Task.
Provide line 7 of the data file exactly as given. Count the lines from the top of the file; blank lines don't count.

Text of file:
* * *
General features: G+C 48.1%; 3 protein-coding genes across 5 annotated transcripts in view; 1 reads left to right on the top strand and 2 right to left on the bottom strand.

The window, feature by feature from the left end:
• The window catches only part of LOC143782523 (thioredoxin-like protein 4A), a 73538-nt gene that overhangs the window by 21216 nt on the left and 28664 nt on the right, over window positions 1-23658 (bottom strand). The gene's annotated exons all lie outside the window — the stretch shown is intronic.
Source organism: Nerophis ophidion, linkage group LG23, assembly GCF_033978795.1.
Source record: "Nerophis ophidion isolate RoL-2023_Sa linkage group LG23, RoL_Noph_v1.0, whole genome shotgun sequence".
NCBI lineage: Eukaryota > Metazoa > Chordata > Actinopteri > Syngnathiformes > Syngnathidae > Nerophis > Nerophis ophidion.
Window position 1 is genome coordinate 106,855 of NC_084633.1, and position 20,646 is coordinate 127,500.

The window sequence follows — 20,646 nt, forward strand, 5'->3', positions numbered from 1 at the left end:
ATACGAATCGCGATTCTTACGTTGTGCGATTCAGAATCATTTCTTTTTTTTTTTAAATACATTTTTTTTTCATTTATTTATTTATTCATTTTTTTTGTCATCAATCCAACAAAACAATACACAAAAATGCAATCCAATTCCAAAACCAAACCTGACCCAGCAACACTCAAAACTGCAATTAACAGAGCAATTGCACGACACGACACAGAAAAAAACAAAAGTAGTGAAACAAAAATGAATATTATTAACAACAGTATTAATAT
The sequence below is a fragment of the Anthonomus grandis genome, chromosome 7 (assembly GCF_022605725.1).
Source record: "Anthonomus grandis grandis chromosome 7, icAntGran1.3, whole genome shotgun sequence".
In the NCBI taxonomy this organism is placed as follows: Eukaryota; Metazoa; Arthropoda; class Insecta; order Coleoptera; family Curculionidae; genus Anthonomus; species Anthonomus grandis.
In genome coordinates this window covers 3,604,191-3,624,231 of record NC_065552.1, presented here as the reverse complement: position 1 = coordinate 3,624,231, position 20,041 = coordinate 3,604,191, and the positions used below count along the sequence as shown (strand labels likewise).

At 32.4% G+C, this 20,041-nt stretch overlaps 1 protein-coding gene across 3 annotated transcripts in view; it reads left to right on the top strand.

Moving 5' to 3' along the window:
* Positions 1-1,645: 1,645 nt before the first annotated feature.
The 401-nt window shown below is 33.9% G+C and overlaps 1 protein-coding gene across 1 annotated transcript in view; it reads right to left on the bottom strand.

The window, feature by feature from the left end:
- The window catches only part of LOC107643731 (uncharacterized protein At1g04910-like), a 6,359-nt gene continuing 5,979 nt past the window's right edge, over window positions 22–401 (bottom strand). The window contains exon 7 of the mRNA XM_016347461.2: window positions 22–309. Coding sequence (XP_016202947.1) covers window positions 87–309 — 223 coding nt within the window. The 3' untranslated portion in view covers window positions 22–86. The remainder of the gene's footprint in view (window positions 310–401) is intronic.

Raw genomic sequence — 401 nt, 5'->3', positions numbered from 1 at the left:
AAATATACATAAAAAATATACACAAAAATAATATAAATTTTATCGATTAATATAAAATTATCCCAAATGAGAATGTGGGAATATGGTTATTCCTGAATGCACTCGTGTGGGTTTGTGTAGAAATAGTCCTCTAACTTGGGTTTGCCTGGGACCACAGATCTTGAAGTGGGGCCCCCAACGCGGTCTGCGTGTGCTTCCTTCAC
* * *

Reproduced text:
Window position 1 is genome coordinate 106,855 of NC_084633.1, and position 20,646 is coordinate 127,500.